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A New Gauge : Technology Stretches Knits' Role More Than Grandmothers Ever Could

December 06, 1996|KATHRYN BOLD | SPECIAL TO THE TIMES

Grandmothers and other patient souls who slowly turned out sweaters with their knitting needles never had a chance against today's computerized, high-tech knitting machines.

Technology has changed the shape of knitwear. With machines able to churn out all kinds of stitches at top speed, manufacturers can produce sophisticated knitwear that can be worn day or night.

Knitwear has become a fashion staple, whether it's a casual St. Croix pullover with a kaleidoscope of three-dimensional Jacquard weaves or a slinky St. John evening gown.

"Knits have really become increasingly important in the wardrobe," says Jolie Regier, buyer for the Studio 121 departments at Nordstrom in Orange County.

Knit dressing can range from a complete head-to-toe look, such as a knit pantsuit, to a simple sweater, she says. For women, silky sweaters have replaced blouses as an appropriate match for a jacket or suit. Men are using knits to solve the casual-Friday wardrobe quandary. For them, the most important layering piece of the moment: mock turtlenecks.

Computerized weaving techniques have ushered in all kinds of new knitwear looks. The traditional cable knit weave can be shrunk into narrow rows for a clean, tailored look or stitched up big for a soft effect. This season, manufacturers are favoring ribbed treatments and pique stitches that give sweaters a fine, waffled texture similar to that of a polo shirt.

"They've been able to inject novelty colors and stitching," Regier says.

Improved dye processing has produced cashmere sweater sets and other classics in intense shades never seen for them before--hot pink, clear yellow and aqua. In addition, luxury fibers such as fine merino wools, cashmere and silks have allowed knitwear designers to achieve drapier silhouettes.

"There's a finer hand on the knit. It's much more fluid," Regier says.

Among the knitwear at Nordstrom's Studio 121: Belford's

mock turtleneck made of cashmere-spandex; I. Co.'s soft cashmere ensembles, such as fluid pants with rolled cowl-neck sweaters, available in pastels or a brown to camel palette, and Studio 121's silk-cashmere cowl-neck sweater with an oversized cable knit in ivory, taupe, indigo and other vivid colors. (Knitwear ranges from around $165 to $195 for basic layering pieces to $600 for garments with elaborate weaving; at Nordstrom in Brea Mall, MainPlace/Santa Ana and South Coast Plaza, Costa Mesa.)

Men's knitwear has undergone a similar revolution in style. Guys have switched from plain pullovers to more expressive, fashion-forward sweaters.

"Knitwear fashions have changed in the past 10 years. Men are able to express themselves in bolder colors. Before, they just wore solid V-neck sweaters," says Bruce Amster, director of stores for St. Croix and co-owner of the St. Croix Shop in Fashion Island Newport Beach.

Some contemporary sweaters at St. Croix resemble abstract, mixed-media art. There are pullovers with asymmetrical collages of various Jacquard weaves and fibers. Computers have allowed St. Croix designers to experiment with yarns, mixing up stitches the way an artist mixes paints to create swirls, undulating stripes, geometrics and zigzags.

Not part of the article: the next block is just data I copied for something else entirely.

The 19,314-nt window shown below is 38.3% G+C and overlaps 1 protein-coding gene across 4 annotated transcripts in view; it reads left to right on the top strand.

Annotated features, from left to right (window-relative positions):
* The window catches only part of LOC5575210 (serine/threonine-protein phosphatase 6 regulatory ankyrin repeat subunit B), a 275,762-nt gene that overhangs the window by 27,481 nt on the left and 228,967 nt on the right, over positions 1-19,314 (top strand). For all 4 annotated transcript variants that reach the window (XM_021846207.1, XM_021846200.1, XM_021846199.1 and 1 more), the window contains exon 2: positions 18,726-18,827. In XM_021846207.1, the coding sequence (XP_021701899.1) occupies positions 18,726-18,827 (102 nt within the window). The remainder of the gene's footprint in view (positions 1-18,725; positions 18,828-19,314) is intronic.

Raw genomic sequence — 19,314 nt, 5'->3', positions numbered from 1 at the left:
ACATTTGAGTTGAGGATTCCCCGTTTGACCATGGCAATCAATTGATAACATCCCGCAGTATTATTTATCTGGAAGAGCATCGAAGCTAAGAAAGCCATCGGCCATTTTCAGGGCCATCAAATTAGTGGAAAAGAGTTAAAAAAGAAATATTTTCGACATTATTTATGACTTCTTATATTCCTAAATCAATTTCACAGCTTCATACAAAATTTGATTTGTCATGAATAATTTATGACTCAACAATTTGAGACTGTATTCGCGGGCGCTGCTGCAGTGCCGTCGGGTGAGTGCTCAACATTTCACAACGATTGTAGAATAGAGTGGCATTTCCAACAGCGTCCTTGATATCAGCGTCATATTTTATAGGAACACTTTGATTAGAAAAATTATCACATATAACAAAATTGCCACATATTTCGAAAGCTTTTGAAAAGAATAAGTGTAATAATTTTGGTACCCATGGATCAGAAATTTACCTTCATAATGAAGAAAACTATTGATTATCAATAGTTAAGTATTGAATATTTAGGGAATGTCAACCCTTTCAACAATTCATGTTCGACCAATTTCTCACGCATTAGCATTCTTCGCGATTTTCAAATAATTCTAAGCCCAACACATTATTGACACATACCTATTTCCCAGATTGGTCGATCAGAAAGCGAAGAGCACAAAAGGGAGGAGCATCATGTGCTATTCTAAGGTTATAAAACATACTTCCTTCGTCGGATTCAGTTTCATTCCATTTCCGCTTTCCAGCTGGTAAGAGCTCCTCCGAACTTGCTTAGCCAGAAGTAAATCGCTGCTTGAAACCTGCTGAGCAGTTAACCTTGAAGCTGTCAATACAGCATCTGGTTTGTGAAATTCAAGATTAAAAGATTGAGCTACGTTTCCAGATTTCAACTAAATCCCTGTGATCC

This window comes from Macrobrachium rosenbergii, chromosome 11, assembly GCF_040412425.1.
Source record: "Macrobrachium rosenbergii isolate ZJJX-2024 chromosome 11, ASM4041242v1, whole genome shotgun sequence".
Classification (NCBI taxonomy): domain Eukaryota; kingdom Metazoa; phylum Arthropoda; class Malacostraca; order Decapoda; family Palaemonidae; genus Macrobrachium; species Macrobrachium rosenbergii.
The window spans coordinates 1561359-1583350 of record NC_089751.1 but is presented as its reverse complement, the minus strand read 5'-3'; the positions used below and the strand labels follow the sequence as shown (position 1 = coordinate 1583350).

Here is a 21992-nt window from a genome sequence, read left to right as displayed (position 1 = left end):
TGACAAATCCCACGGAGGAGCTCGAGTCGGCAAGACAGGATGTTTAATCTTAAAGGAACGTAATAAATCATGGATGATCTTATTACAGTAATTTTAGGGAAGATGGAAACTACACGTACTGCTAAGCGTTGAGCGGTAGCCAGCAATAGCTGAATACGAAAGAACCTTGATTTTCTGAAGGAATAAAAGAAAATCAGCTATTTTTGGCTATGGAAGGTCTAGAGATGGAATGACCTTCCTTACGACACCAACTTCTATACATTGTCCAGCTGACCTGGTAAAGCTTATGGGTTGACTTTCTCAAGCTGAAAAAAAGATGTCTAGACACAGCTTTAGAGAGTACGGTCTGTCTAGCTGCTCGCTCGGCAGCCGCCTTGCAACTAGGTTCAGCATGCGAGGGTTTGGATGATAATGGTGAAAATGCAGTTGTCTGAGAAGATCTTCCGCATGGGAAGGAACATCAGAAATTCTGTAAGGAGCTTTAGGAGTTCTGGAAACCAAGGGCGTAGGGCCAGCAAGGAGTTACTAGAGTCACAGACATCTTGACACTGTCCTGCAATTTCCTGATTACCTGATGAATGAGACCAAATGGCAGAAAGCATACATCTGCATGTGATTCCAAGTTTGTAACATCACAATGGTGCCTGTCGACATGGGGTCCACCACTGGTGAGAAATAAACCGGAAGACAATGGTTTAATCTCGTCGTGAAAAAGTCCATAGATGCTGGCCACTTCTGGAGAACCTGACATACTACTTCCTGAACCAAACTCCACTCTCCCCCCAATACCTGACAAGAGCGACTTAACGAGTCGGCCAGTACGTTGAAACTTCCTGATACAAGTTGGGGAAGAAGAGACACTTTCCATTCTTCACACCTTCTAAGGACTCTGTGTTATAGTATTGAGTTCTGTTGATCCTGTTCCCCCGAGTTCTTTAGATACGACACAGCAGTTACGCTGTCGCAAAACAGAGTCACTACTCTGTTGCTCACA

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According to Amster, the person most responsible for the radical change in men's knitwear is actor Bill Cosby.

"He wore bright, colorful sweaters [on 'The Cosby Show'] and did more for the fancy-sweater business than anyone," he says.

St. Croix stocks knitwear made of wool, cotton, silk and cashmere. Styles range from the classics, such as cotton mock turtlenecks in teal and other rich colors ($115), to contemporary fashion sweaters. There's a cotton pullover crew neck with a crazy quilt of weaves in slate blue, melon and tan hues and a pullover with a geometric mix of taupe, tan and black splashed with turquoise ($185 to $275).

"With casual Fridays, men are wearing mock turtles with their sport coats," Amster says. St. Croix carries a limited selection of knits for women, from classic wool cardigans ($160) to novelty Jacquard-weave pullovers ($275).

Innovative knitting techniques have helped designers turn knitwear into evening wear. At St. John in Irvine, designer-founder Marie Gray often uses a wool knit embellished with tiny metallic appliques called paillettes to give her designs a shimmery, liquid appearance.

"Paillettes are an astounding discovery that helped create a new look," says Gray, who began experimenting with the metallic finish 10 years ago.

For the holidays, one can find elaborate gowns or jackets to be worn with a chiffon pant or full skirt at St. John in South Coast Plaza, Costa Mesa.

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"We've done reds with a vibrance we've never been able to achieve before," Gray says. "It puts you in a festive mood for Christmas."

There's a mock turtleneck gown in shimmering red ($1,900) and a sexy black dress with a strappy back ($1,700).

"We even have a zipper dress that zips all the way down the front," Gray says.

One wonders what Grandmother, who turned out more modest fare on her knitting needles, would have said to that.

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